The energy crisis and changing entertainment trends will keep travellers at home, but this need not mean the end of the world for the wildlife industry, says controversial ecologist Ben Breedlove. He told Roelof Bezuidenhout how ranchers can cash in on the virtual market.
The Unmanned Aerial Vehicles (UAV) operating in Iraq and Afghanistan are piloted from skeleton facilities somewhere in the southwestern US. They take off from in-country airfields and land using consoles and pilots half a world away. But what’s that got to do with the future of the South African wildlife industry? “Well,” says Ben Breedlove, of BBreedlove (Pty) Ltd, Pretoria, “imagine what someone in New York would pay to watch your animals, see aerial censuses as they take place, assess veld condition, talk it over with you – all without having to leave home. Or, what about having an expert wildlife manager work with an audience using a UAV? Their sensors can track an animal by day or night.” For the wildlife industry, the bottom line is that money and people are located in populated areas. “So, bring money, not people, to your ranch,” urges Breedlove. “Deliver your wildlife experiences digitally to people sitting anywhere.
But success will be based on quality, intimacy and content of experience – not in competition with National Geographic. Game drives and sundowners will still take place, but the expectations and experiences will be very different from those of today.” Breedlove wants ranchers to face facts. “Cheap oil is gone, so expect less travel, less emphasis on money-is-no-object experiences. Expect drastic depopulation of remote areas, coupled with loss of tarred roads and maintenance. Expect that meat sold to the EU will be a niche market, with the price paid almost all due to petrol and very little due to meat. And expect non-internet income streams to be based on food production and crops related to climate modification.” Climate change, expensive travel, degraded land, cheaply managed habitat, remoteness and a client base of urbanised humans should become your allies and assets.
The new breed of wildlife tourist
Local tourism will remain your bread and butter. Typical clients will be highly computer literate, digitally linked urbanites requiring an acute understanding of their interests, with delivery based on individual client make-up and intimacy of involvement. It won’t be based on bundu bashing or driving around until something happens. Standards will be higher and will change. Today’s guide talk will become unacceptably amateurish because it’s too far removed from client competencies. Breedlove believes that because we are unlikely to solve our energy problems quickly enough, most populations will be subjected to a new urbanism in which all they need is offered within a five-minute walk. “Goods will travel, but people won’t,” he claims. “New urbanism is really the 1920s and earlier, just with a digital veneer. Add the digital remote workplace, plus increasing urbanisation, and major permanent benefits occur across all levels of society.”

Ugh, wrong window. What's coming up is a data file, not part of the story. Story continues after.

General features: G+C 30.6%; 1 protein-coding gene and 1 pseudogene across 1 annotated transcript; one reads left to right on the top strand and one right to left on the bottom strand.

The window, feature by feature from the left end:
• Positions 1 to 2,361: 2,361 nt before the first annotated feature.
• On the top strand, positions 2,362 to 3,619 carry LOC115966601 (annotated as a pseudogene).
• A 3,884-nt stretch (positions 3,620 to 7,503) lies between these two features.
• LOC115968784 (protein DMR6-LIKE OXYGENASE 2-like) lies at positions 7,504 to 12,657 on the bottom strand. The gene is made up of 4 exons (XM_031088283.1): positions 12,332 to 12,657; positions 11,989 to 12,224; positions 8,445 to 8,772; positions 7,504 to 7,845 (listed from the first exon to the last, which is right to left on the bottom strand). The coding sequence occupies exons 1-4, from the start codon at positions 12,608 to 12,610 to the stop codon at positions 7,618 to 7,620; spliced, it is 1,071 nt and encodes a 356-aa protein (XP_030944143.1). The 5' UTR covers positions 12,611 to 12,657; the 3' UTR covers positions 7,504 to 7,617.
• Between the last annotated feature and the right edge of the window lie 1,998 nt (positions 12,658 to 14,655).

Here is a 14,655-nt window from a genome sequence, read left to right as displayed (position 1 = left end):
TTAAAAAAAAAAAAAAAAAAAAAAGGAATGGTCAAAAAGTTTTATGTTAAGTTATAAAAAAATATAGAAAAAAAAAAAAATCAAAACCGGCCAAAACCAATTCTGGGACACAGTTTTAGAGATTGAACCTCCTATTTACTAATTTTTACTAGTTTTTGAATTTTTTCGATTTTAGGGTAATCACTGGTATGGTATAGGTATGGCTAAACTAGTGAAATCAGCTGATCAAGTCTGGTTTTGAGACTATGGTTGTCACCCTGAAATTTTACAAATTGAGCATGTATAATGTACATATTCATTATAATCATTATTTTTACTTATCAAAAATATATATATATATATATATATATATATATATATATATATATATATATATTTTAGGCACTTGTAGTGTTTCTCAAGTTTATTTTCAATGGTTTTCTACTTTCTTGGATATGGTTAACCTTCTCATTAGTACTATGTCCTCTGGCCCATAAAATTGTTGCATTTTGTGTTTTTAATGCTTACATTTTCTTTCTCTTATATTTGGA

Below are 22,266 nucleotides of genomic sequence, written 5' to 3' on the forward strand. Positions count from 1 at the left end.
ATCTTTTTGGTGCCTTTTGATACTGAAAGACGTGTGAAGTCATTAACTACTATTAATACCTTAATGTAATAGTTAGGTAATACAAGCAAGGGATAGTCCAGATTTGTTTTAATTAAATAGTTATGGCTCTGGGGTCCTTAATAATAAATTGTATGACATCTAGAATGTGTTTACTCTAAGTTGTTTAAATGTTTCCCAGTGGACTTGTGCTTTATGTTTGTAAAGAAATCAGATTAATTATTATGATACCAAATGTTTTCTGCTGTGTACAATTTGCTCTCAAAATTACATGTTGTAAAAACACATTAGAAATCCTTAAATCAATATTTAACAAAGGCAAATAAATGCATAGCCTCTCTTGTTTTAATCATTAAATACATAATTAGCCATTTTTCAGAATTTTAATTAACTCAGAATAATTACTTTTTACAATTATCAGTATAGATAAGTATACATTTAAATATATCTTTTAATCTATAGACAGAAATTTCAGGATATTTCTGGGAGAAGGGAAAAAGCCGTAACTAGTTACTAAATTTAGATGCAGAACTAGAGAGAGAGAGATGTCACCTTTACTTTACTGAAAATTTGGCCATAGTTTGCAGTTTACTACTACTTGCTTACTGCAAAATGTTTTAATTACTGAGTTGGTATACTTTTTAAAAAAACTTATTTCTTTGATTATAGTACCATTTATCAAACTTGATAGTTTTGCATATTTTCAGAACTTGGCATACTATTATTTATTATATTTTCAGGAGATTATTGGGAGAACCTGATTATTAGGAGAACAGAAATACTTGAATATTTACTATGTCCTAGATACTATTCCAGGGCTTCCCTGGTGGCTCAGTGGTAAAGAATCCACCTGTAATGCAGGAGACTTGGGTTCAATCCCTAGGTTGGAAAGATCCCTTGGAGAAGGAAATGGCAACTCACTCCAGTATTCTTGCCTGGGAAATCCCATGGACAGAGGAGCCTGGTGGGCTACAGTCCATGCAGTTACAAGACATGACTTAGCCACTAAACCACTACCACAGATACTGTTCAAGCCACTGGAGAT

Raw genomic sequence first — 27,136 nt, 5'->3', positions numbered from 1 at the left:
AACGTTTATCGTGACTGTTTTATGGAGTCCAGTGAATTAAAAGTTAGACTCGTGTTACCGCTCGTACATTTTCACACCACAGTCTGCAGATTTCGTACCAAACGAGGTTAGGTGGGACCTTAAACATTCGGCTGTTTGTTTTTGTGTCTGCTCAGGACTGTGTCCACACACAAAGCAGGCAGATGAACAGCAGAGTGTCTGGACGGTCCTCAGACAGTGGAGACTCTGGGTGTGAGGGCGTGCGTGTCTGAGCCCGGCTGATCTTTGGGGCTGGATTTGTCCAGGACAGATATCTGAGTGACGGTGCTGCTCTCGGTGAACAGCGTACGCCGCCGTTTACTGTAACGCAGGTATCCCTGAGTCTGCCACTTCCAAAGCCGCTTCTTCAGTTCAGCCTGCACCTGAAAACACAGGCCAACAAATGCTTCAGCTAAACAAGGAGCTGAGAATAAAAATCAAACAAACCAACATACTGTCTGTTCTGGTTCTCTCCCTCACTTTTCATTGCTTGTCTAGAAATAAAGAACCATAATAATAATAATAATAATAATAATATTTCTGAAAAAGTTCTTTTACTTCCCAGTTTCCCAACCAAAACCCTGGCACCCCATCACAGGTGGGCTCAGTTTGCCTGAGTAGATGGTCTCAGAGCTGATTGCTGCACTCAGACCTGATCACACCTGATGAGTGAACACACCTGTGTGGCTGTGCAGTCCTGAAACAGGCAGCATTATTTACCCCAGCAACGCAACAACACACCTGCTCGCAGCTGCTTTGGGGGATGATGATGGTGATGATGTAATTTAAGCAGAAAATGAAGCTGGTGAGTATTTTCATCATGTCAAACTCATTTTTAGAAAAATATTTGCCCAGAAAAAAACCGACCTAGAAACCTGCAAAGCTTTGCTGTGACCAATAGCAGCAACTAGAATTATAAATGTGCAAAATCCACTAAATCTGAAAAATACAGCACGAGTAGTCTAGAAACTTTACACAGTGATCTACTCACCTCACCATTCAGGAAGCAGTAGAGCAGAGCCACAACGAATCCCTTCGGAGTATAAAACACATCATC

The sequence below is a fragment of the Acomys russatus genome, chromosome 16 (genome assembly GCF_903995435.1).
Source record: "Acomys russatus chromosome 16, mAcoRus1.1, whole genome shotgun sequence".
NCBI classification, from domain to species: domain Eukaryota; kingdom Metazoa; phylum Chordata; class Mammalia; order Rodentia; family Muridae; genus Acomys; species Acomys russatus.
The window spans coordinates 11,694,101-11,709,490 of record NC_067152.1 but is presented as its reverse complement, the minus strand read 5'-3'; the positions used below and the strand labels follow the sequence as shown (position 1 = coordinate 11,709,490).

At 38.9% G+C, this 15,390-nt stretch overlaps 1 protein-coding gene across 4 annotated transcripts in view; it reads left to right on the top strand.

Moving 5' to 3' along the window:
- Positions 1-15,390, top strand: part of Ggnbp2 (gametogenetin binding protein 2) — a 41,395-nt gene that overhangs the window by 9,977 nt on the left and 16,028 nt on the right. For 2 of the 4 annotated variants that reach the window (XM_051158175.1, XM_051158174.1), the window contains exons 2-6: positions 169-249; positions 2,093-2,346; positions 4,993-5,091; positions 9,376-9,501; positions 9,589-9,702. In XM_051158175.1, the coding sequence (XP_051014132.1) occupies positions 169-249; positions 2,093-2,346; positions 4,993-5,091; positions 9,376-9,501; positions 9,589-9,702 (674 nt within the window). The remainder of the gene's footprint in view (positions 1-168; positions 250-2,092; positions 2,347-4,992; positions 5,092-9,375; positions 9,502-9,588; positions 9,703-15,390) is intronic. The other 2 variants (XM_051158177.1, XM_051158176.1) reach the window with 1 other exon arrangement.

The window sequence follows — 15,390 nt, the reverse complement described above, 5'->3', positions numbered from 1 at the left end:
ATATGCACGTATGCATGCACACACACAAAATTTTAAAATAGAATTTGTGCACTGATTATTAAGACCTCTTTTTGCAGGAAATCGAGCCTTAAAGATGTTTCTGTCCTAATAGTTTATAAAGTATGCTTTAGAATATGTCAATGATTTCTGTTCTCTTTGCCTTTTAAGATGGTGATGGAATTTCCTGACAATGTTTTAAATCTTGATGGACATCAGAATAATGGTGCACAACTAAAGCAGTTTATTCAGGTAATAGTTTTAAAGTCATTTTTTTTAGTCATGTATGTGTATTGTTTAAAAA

Overseas tourists want to know if you can produce and deliver a money-is-no-object product. That’s where the primary market will be. But producing and delivering are two very different things. While there’ll be a market for true retreat experiences, there’ll be a separate one for value-for-money, quiet, safe and remote digital experiences. These are drawcards which, delivered the right way, can sell for a good price. Enthusiasts would love to access data on your ranch and have management discussions. “You’re real to them, even when you go virtual, and so is your wildlife ranch,” says Breedlove. “Get your version of reality on the internet and they’ll pay to be virtually real with you. All you need to do is implement the technology. “Online interaction is a lot better than passive webcams, not to mention as an alternative to those poorly paid rangers repeating basics from the back of a bakkie. Then add radio tracking in real-time and continually updated geographic information system (GIS) databases that are accessible to people willing to pay to play.” Breedlove notes that such a scenario requires no physical effort. “This is consistent with trends and the advent of the pen-raised human. Nature deficit disorder is real (see box: Technology destroying nature-based recreation), and so are urbanisation, broadband internet and large populations with high levels of disposable income and the necessary computer skills.” Call Ben Breedlove on (012) 343 5201 or 083 457 4351, or fax (012) 343 0818. |fw